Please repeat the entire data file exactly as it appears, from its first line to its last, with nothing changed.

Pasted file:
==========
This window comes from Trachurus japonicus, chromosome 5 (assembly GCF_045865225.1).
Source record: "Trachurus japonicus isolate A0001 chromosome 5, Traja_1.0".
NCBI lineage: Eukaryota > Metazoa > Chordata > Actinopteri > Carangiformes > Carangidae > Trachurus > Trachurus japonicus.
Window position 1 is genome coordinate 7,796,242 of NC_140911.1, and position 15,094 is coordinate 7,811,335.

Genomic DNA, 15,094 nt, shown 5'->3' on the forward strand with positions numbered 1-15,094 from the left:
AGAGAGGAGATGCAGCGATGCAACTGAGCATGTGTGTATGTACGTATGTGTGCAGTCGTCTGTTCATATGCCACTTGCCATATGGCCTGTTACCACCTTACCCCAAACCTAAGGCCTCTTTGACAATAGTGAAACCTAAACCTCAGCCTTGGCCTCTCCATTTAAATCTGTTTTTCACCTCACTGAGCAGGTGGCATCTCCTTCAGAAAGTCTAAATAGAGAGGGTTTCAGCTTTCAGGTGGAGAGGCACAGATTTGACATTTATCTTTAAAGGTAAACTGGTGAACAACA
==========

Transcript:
This window comes from Trachurus japonicus, chromosome 5 (assembly GCF_045865225.1).
Source record: "Trachurus japonicus isolate A0001 chromosome 5, Traja_1.0".
NCBI lineage: Eukaryota > Metazoa > Chordata > Actinopteri > Carangiformes > Carangidae > Trachurus > Trachurus japonicus.
Window position 1 is genome coordinate 7,796,242 of NC_140911.1, and position 15,094 is coordinate 7,811,335.

Genomic DNA, 15,094 nt, shown 5'->3' on the forward strand with positions numbered 1-15,094 from the left:
AGAGAGGAGATGCAGCGATGCAACTGAGCATGTGTGTATGTACGTATGTGTGCAGTCGTCTGTTCATATGCCACTTGCCATATGGCCTGTTACCACCTTACCCCAAACCTAAGGCCTCTTTGACAATAGTGAAACCTAAACCTCAGCCTTGGCCTCTCCATTTAAATCTGTTTTTCACCTCACTGAGCAGGTGGCATCTCCTTCAGAAAGTCTAAATAGAGAGGGTTTCAGCTTTCAGGTGGAGAGGCACAGATTTGACATTTATCTTTAAAGGTAAACTGGTGAACAACA